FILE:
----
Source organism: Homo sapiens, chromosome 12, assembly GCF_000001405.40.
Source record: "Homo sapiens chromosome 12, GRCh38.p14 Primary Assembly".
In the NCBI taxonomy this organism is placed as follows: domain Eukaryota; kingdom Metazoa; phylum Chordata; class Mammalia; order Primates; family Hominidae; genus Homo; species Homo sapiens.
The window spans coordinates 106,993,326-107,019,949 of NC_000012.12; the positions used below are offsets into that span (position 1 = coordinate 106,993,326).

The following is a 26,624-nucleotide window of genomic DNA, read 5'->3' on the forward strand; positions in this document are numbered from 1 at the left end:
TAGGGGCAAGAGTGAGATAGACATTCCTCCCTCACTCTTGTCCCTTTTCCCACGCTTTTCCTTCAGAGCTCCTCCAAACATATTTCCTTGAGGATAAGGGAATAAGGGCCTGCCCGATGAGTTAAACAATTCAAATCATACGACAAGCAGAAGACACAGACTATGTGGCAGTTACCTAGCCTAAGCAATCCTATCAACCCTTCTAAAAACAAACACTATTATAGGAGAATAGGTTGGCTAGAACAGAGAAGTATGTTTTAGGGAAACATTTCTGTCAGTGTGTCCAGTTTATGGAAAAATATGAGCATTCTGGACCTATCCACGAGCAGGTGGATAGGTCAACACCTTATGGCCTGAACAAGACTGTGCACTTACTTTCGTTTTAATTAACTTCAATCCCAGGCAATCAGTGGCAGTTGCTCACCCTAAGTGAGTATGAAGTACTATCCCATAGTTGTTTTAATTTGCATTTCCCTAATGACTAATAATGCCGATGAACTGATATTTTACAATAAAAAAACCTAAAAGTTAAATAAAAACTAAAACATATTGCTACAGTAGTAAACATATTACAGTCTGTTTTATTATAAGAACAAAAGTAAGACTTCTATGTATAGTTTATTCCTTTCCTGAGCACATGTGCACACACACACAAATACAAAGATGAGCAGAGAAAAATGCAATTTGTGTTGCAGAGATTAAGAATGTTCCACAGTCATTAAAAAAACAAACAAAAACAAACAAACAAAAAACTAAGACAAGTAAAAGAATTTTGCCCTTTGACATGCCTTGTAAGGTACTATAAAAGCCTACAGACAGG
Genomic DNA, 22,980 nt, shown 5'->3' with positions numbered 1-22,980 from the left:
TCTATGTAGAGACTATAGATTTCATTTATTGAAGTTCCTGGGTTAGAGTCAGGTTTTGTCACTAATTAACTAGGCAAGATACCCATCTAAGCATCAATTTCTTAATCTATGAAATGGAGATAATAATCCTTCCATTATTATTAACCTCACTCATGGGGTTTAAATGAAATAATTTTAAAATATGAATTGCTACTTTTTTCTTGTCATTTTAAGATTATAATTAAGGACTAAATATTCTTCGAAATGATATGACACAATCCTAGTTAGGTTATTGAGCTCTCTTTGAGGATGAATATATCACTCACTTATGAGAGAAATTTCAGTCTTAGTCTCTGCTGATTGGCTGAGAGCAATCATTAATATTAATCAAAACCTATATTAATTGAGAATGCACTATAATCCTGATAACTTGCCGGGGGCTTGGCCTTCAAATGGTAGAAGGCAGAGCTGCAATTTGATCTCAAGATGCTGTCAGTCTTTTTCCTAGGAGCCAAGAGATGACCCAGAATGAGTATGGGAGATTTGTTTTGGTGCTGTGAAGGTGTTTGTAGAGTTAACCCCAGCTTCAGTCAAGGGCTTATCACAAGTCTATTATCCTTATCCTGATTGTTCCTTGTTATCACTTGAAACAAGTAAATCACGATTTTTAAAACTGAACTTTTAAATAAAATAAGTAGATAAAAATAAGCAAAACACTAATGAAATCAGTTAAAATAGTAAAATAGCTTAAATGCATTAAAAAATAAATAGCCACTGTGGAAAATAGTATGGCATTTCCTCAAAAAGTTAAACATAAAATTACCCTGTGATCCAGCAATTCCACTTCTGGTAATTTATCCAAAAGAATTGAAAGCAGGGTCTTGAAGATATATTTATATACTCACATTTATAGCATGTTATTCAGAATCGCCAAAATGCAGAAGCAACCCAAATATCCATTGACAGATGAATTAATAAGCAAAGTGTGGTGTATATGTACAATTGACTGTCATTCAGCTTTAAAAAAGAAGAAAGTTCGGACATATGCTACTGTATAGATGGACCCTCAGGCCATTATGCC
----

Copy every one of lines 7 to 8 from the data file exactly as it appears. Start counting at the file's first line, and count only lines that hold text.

Genomic DNA, 22,980 nt, shown 5'->3' with positions numbered 1-22,980 from the left:
TCTATGTAGAGACTATAGATTTCATTTATTGAAGTTCCTGGGTTAGAGTCAGGTTTTGTCACTAATTAACTAGGCAAGATACCCATCTAAGCATCAATTTCTTAATCTATGAAATGGAGATAATAATCCTTCCATTATTATTAACCTCACTCATGGGGTTTAAATGAAATAATTTTAAAATATGAATTGCTACTTTTTTCTTGTCATTTTAAGATTATAATTAAGGACTAAATATTCTTCGAAATGATATGACACAATCCTAGTTAGGTTATTGAGCTCTCTTTGAGGATGAATATATCACTCACTTATGAGAGAAATTTCAGTCTTAGTCTCTGCTGATTGGCTGAGAGCAATCATTAATATTAATCAAAACCTATATTAATTGAGAATGCACTATAATCCTGATAACTTGCCGGGGGCTTGGCCTTCAAATGGTAGAAGGCAGAGCTGCAATTTGATCTCAAGATGCTGTCAGTCTTTTTCCTAGGAGCCAAGAGATGACCCAGAATGAGTATGGGAGATTTGTTTTGGTGCTGTGAAGGTGTTTGTAGAGTTAACCCCAGCTTCAGTCAAGGGCTTATCACAAGTCTATTATCCTTATCCTGATTGTTCCTTGTTATCACTTGAAACAAGTAAATCACGATTTTTAAAACTGAACTTTTAAATAAAATAAGTAGATAAAAATAAGCAAAACACTAATGAAATCAGTTAAAATAGTAAAATAGCTTAAATGCATTAAAAAATAAATAGCCACTGTGGAAAATAGTATGGCATTTCCTCAAAAAGTTAAACATAAAATTACCCTGTGATCCAGCAATTCCACTTCTGGTAATTTATCCAAAAGAATTGAAAGCAGGGTCTTGAAGATATATTTATATACTCACATTTATAGCATGTTATTCAGAATCGCCAAAATGCAGAAGCAACCCAAATATCCATTGACAGATGAATTAATAAGCAAAGTGTGGTGTATATGTACAATTGACTGTCATTCAGCTTTAAAAAAGAAGAAAGTTCGGACATATGCTACTGTATAGATGGACCCTCAGGCCATTATGCC